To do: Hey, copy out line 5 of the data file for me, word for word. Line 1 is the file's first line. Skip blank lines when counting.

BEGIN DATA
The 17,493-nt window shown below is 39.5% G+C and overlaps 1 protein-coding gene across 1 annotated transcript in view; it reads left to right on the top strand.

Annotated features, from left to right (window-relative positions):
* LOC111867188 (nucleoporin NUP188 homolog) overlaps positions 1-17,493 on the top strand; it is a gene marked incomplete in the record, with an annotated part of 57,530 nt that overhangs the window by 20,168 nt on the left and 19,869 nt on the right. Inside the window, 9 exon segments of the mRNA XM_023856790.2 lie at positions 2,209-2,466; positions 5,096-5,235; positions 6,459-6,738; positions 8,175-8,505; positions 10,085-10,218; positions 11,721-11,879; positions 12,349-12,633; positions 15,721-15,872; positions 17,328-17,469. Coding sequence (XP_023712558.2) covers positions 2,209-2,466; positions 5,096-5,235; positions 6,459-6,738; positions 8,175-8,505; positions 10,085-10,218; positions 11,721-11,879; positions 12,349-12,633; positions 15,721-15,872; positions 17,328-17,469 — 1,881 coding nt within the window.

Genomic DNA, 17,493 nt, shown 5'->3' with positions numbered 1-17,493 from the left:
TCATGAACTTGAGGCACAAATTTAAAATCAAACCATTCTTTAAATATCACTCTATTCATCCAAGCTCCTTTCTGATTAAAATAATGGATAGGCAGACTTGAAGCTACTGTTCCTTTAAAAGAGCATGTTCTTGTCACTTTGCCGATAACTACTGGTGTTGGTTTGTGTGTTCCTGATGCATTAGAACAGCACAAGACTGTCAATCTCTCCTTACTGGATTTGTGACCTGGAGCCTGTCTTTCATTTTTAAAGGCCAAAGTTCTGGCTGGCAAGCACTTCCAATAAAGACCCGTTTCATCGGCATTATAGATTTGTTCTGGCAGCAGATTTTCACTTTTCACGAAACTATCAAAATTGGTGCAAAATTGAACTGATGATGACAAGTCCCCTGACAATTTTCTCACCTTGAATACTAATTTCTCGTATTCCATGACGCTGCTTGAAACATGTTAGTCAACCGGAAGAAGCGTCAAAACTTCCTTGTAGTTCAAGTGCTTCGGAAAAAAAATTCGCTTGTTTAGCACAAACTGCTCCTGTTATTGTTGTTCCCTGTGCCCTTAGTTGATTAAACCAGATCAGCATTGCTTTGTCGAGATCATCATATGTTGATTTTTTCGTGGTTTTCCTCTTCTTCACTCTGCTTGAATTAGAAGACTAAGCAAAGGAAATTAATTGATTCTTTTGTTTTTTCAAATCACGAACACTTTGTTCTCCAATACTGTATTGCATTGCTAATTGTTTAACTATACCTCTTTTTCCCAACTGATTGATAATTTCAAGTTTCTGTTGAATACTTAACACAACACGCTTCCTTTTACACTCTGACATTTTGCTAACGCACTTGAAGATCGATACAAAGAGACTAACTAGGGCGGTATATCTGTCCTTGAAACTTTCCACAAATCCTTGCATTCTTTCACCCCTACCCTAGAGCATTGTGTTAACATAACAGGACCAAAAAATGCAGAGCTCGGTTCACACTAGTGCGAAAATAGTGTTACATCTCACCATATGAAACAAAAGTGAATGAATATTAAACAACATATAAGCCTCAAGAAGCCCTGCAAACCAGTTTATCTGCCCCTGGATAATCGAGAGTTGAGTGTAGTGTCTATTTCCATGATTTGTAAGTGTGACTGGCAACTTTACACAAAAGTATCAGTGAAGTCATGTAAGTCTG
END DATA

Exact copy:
TCATGAACTTGAGGCACAAATTTAAAATCAAACCATTCTTTAAATATCACTCTATTCATCCAAGCTCCTTTCTGATTAAAATAATGGATAGGCAGACTTGAAGCTACTGTTCCTTTAAAAGAGCATGTTCTTGTCACTTTGCCGATAACTACTGGTGTTGGTTTGTGTGTTCCTGATGCATTAGAACAGCACAAGACTGTCAATCTCTCCTTACTGGATTTGTGACCTGGAGCCTGTCTTTCATTTTTAAAGGCCAAAGTTCTGGCTGGCAAGCACTTCCAATAAAGACCCGTTTCATCGGCATTATAGATTTGTTCTGGCAGCAGATTTTCACTTTTCACGAAACTATCAAAATTGGTGCAAAATTGAACTGATGATGACAAGTCCCCTGACAATTTTCTCACCTTGAATACTAATTTCTCGTATTCCATGACGCTGCTTGAAACATGTTAGTCAACCGGAAGAAGCGTCAAAACTTCCTTGTAGTTCAAGTGCTTCGGAAAAAAAATTCGCTTGTTTAGCACAAACTGCTCCTGTTATTGTTGTTCCCTGTGCCCTTAGTTGATTAAACCAGATCAGCATTGCTTTGTCGAGATCATCATATGTTGATTTTTTCGTGGTTTTCCTCTTCTTCACTCTGCTTGAATTAGAAGACTAAGCAAAGGAAATTAATTGATTCTTTTGTTTTTTCAAATCACGAACACTTTGTTCTCCAATACTGTATTGCATTGCTAATTGTTTAACTATACCTCTTTTTCCCAACTGATTGATAATTTCAAGTTTCTGTTGAATACTTAACACAACACGCTTCCTTTTACACTCTGACATTTTGCTAACGCACTTGAAGATCGATACAAAGAGACTAACTAGGGCGGTATATCTGTCCTTGAAACTTTCCACAAATCCTTGCATTCTTTCACCCCTACCCTAGAGCATTGTGTTAACATAACAGGACCAAAAAATGCAGAGCTCGGTTCACACTAGTGCGAAAATAGTGTTACATCTCACCATATGAAACAAAAGTGAATGAATATTAAACAACATATAAGCCTCAAGAAGCCCTGCAAACCAGTTTATCTGCCCCTGGATAATCGAGAGTTGAGTGTAGTGTCTATTTCCATGATTTGTAAGTGTGACTGGCAACTTTACACAAAAGTATCAGTGAAGTCATGTAAGTCTG